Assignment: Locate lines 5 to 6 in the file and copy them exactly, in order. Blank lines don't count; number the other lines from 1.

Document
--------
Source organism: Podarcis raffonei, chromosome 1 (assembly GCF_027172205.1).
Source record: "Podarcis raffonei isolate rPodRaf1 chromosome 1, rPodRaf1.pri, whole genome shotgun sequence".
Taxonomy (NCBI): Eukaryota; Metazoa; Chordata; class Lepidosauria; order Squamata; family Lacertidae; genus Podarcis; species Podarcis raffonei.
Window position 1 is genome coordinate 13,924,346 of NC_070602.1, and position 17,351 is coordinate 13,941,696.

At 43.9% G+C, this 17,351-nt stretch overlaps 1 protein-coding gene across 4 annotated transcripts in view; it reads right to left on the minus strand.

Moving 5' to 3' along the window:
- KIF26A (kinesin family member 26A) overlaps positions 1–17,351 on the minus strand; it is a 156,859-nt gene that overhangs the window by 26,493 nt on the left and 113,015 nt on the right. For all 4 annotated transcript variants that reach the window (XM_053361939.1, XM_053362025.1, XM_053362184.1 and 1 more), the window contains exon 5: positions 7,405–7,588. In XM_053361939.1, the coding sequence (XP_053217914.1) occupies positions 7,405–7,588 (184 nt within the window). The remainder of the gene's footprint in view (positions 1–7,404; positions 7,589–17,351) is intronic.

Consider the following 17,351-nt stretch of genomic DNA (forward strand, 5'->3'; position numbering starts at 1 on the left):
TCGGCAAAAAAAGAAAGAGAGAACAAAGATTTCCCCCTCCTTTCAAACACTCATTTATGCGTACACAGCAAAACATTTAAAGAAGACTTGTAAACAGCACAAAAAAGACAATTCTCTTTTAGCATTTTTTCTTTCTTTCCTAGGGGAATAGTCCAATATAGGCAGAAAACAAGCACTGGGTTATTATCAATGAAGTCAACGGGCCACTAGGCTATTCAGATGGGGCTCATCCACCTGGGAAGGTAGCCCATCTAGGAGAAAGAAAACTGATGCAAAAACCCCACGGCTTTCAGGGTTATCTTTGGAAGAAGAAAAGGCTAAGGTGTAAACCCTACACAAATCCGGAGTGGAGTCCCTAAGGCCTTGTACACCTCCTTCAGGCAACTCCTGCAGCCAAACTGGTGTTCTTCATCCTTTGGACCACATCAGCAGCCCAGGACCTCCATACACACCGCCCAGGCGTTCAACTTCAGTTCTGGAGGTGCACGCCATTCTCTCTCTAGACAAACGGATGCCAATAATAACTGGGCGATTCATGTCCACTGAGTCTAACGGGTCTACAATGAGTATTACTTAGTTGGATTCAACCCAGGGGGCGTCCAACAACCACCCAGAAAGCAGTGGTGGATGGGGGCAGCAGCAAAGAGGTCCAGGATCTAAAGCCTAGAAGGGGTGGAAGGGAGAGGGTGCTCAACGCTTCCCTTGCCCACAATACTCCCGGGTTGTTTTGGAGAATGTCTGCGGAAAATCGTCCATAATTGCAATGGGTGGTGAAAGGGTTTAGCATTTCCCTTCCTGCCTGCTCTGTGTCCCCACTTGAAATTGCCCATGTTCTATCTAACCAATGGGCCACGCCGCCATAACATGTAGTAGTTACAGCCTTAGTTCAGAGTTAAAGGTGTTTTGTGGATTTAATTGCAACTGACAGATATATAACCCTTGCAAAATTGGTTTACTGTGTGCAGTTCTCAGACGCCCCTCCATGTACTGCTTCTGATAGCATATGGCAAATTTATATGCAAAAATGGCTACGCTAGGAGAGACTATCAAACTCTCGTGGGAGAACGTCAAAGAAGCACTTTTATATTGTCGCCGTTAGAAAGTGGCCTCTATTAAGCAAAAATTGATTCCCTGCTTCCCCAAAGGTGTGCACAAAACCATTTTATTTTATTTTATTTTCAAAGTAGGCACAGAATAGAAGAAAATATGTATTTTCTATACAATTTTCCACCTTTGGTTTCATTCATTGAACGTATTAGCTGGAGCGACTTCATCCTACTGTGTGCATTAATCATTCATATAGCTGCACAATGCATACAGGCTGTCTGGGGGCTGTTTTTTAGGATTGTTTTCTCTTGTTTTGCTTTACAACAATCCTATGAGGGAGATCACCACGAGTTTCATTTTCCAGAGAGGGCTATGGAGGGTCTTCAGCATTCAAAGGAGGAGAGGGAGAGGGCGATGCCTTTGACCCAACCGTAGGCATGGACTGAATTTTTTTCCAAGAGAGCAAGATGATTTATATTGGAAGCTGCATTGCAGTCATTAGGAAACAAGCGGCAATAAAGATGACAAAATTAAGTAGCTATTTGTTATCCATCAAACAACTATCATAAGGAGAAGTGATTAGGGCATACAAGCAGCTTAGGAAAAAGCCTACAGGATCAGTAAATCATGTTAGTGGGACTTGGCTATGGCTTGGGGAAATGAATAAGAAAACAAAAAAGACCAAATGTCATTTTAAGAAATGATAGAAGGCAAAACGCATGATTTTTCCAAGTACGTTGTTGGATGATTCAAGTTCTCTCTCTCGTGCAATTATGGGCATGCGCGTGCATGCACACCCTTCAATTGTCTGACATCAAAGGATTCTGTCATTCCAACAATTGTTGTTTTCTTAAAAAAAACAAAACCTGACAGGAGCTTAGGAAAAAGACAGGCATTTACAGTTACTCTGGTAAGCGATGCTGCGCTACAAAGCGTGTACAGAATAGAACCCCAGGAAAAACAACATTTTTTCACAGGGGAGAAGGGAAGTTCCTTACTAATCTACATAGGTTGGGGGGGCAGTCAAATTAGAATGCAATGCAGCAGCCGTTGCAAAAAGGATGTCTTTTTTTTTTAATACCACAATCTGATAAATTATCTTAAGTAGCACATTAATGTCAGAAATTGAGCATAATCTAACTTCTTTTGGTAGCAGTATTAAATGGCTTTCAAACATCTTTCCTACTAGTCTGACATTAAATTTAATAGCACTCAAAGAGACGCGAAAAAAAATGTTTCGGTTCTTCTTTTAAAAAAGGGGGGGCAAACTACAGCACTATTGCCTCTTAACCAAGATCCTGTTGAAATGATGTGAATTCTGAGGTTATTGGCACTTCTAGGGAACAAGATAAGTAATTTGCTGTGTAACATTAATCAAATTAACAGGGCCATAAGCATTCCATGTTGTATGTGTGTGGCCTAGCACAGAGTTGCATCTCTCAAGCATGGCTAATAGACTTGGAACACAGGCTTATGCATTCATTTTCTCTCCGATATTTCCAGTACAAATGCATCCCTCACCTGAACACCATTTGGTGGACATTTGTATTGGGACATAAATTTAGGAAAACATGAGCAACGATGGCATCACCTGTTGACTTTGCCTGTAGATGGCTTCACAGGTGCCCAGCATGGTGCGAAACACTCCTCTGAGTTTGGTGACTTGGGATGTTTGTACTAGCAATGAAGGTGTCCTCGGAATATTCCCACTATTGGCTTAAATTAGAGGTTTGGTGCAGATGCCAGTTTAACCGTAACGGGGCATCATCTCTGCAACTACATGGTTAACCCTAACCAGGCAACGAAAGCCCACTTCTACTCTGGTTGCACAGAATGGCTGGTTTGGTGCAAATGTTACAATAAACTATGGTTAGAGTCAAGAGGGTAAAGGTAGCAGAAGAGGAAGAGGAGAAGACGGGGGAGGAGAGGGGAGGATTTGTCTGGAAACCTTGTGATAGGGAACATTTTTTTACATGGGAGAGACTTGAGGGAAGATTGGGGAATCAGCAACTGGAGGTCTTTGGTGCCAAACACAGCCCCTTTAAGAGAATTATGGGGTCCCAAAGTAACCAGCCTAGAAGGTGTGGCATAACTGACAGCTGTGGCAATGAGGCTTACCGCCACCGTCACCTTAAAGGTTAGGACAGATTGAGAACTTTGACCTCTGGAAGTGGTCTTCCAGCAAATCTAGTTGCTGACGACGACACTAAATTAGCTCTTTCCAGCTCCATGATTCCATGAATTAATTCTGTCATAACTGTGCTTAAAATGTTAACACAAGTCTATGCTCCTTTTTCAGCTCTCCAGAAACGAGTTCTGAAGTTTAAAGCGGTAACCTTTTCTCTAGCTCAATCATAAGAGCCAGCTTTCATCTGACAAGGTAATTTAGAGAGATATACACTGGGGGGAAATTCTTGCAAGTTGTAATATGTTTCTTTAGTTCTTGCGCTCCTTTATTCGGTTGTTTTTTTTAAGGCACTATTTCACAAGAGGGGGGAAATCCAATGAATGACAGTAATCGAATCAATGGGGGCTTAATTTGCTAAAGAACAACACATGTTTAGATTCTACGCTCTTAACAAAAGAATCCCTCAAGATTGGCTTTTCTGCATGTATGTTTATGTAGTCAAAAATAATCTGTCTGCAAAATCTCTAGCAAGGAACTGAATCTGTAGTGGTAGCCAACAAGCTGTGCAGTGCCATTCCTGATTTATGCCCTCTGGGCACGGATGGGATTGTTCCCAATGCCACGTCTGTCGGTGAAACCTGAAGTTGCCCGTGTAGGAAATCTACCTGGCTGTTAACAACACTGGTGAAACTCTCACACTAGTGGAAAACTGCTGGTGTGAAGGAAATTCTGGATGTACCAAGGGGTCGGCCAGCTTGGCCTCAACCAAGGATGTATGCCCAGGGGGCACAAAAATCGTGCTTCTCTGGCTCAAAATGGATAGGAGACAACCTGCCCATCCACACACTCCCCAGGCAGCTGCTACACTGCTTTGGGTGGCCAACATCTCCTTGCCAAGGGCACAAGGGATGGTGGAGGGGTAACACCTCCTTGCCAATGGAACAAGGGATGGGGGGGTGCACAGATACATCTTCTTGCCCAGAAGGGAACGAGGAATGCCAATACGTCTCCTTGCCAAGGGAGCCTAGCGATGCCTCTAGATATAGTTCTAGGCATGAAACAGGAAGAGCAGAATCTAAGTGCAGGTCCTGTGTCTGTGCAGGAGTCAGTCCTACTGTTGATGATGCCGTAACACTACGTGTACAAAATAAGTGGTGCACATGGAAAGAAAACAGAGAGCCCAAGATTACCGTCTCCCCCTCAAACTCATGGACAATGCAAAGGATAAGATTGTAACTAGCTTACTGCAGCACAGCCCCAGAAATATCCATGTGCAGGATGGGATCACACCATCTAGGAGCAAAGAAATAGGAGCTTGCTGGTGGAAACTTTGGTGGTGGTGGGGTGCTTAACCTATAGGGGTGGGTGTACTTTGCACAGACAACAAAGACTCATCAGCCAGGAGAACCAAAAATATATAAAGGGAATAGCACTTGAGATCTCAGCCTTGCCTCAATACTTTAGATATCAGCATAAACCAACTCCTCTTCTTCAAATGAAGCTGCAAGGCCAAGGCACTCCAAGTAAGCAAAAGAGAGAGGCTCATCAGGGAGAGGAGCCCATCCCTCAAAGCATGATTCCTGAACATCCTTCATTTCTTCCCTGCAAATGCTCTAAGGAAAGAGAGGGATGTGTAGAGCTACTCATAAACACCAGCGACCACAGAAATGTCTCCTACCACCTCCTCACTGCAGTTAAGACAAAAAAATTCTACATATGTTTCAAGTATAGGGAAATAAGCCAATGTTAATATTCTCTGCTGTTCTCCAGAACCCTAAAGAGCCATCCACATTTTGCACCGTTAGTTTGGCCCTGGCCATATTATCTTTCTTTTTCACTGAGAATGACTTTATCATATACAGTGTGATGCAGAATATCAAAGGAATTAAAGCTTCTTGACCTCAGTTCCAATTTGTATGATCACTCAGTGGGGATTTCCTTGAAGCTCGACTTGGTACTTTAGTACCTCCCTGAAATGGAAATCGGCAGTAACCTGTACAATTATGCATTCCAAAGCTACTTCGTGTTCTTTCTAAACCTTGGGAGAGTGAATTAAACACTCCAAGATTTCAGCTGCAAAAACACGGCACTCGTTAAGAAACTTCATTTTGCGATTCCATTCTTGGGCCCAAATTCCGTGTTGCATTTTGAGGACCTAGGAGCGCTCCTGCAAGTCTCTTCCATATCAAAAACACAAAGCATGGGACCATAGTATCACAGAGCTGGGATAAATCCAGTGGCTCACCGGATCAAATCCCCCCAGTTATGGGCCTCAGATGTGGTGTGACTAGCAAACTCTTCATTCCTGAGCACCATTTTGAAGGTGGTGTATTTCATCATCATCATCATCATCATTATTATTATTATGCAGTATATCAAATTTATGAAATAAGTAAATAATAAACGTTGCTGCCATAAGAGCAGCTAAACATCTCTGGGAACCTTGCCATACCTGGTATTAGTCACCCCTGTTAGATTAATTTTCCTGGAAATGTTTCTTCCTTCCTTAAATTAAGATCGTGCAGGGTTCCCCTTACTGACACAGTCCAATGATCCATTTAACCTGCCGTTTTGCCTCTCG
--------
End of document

At 43.9% G+C, this 17,351-nt stretch overlaps 1 protein-coding gene across 4 annotated transcripts in view; it reads right to left on the minus strand.

Moving 5' to 3' along the window: